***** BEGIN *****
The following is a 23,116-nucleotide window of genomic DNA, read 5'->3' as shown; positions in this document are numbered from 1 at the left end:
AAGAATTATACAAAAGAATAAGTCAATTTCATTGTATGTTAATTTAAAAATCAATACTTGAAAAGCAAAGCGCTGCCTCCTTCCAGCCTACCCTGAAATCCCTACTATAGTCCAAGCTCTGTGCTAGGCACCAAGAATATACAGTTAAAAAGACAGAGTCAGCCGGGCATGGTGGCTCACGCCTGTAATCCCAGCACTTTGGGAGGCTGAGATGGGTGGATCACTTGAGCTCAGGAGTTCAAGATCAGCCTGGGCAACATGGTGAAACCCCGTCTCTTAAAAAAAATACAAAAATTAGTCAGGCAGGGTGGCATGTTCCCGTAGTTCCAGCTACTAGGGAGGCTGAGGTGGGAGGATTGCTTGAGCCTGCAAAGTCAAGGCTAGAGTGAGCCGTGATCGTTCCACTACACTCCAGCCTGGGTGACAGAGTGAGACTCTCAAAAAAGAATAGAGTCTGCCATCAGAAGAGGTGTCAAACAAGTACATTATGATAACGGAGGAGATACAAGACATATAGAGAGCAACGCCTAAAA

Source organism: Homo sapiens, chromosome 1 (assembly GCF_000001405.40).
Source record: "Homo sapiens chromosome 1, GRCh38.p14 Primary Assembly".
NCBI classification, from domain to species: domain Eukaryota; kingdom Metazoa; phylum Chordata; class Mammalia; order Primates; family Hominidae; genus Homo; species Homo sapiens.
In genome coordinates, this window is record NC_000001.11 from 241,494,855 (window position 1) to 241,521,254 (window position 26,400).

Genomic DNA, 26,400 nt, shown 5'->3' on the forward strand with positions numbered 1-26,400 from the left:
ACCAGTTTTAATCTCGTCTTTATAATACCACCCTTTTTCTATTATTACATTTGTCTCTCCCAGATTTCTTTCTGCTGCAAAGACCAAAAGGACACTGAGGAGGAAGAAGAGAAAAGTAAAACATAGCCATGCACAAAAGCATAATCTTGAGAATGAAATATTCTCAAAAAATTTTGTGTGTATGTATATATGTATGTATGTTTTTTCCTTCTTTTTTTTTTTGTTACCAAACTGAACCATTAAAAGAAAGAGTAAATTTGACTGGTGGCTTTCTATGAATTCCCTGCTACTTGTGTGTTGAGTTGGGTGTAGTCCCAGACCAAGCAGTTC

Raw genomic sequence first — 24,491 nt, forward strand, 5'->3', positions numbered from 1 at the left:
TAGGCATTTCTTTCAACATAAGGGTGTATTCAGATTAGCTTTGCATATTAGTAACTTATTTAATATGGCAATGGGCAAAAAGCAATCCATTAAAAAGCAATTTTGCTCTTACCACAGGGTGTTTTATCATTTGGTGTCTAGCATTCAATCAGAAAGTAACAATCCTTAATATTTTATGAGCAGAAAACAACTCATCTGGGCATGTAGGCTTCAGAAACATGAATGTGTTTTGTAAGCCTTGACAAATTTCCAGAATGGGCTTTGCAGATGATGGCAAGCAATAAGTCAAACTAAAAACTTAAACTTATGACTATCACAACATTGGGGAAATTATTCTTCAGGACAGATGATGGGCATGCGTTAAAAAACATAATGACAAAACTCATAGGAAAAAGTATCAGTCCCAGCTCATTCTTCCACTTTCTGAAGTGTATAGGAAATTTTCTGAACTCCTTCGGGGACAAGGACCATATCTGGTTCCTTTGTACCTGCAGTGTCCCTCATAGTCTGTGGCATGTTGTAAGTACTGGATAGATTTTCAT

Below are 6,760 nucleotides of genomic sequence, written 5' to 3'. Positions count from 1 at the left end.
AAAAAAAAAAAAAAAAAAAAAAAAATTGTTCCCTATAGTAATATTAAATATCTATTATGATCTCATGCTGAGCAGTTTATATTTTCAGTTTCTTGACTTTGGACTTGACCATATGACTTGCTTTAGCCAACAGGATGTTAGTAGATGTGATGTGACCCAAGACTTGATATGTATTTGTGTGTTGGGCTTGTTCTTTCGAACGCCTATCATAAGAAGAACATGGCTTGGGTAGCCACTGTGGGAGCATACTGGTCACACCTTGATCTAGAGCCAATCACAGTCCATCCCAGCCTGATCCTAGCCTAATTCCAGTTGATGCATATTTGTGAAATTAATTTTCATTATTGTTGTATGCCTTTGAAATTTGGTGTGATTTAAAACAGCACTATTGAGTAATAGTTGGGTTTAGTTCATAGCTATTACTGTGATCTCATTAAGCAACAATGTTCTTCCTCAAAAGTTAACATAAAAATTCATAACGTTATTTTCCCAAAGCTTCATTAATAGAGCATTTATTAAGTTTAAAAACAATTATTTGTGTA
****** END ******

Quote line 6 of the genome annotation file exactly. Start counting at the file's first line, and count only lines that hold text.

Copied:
In genome coordinates, this window is record NC_000001.11 from 241,494,855 (window position 1) to 241,521,254 (window position 26,400).